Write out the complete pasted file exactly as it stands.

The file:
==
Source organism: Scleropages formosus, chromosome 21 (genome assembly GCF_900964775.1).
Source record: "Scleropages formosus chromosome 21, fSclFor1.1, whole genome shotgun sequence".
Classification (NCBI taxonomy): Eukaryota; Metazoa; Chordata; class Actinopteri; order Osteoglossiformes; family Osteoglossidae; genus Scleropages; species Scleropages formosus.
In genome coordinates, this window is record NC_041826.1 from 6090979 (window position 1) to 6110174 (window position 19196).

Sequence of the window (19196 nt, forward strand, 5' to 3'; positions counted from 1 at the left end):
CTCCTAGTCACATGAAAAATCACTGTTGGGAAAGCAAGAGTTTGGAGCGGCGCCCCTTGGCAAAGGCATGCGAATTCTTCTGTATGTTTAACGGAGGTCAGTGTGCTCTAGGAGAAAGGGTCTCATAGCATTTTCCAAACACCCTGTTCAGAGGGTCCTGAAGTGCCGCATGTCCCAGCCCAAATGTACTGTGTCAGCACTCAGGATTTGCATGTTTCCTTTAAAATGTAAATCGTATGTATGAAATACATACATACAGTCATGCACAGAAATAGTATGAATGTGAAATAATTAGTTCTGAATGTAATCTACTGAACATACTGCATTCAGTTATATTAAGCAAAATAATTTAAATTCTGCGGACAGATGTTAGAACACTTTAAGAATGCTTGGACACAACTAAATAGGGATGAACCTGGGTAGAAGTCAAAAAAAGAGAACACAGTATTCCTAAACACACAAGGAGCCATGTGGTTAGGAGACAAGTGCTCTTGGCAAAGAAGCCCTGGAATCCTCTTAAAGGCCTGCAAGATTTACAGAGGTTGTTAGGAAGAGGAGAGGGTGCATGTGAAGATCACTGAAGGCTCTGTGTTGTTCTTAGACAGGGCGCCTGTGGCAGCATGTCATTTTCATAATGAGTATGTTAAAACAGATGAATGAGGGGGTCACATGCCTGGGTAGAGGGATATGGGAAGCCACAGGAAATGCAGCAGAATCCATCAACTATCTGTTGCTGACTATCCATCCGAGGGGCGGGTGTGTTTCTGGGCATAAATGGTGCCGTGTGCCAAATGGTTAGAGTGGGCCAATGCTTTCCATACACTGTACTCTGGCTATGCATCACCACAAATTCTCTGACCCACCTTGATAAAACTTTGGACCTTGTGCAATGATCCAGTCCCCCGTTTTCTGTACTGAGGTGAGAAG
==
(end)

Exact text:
Source organism: Scleropages formosus, chromosome 21 (genome assembly GCF_900964775.1).
Source record: "Scleropages formosus chromosome 21, fSclFor1.1, whole genome shotgun sequence".
Classification (NCBI taxonomy): Eukaryota; Metazoa; Chordata; class Actinopteri; order Osteoglossiformes; family Osteoglossidae; genus Scleropages; species Scleropages formosus.
In genome coordinates, this window is record NC_041826.1 from 6090979 (window position 1) to 6110174 (window position 19196).

Sequence of the window (19196 nt, forward strand, 5' to 3'; positions counted from 1 at the left end):
CTCCTAGTCACATGAAAAATCACTGTTGGGAAAGCAAGAGTTTGGAGCGGCGCCCCTTGGCAAAGGCATGCGAATTCTTCTGTATGTTTAACGGAGGTCAGTGTGCTCTAGGAGAAAGGGTCTCATAGCATTTTCCAAACACCCTGTTCAGAGGGTCCTGAAGTGCCGCATGTCCCAGCCCAAATGTACTGTGTCAGCACTCAGGATTTGCATGTTTCCTTTAAAATGTAAATCGTATGTATGAAATACATACATACAGTCATGCACAGAAATAGTATGAATGTGAAATAATTAGTTCTGAATGTAATCTACTGAACATACTGCATTCAGTTATATTAAGCAAAATAATTTAAATTCTGCGGACAGATGTTAGAACACTTTAAGAATGCTTGGACACAACTAAATAGGGATGAACCTGGGTAGAAGTCAAAAAAAGAGAACACAGTATTCCTAAACACACAAGGAGCCATGTGGTTAGGAGACAAGTGCTCTTGGCAAAGAAGCCCTGGAATCCTCTTAAAGGCCTGCAAGATTTACAGAGGTTGTTAGGAAGAGGAGAGGGTGCATGTGAAGATCACTGAAGGCTCTGTGTTGTTCTTAGACAGGGCGCCTGTGGCAGCATGTCATTTTCATAATGAGTATGTTAAAACAGATGAATGAGGGGGTCACATGCCTGGGTAGAGGGATATGGGAAGCCACAGGAAATGCAGCAGAATCCATCAACTATCTGTTGCTGACTATCCATCCGAGGGGCGGGTGTGTTTCTGGGCATAAATGGTGCCGTGTGCCAAATGGTTAGAGTGGGCCAATGCTTTCCATACACTGTACTCTGGCTATGCATCACCACAAATTCTCTGACCCACCTTGATAAAACTTTGGACCTTGTGCAATGATCCAGTCCCCCGTTTTCTGTACTGAGGTGAGAAG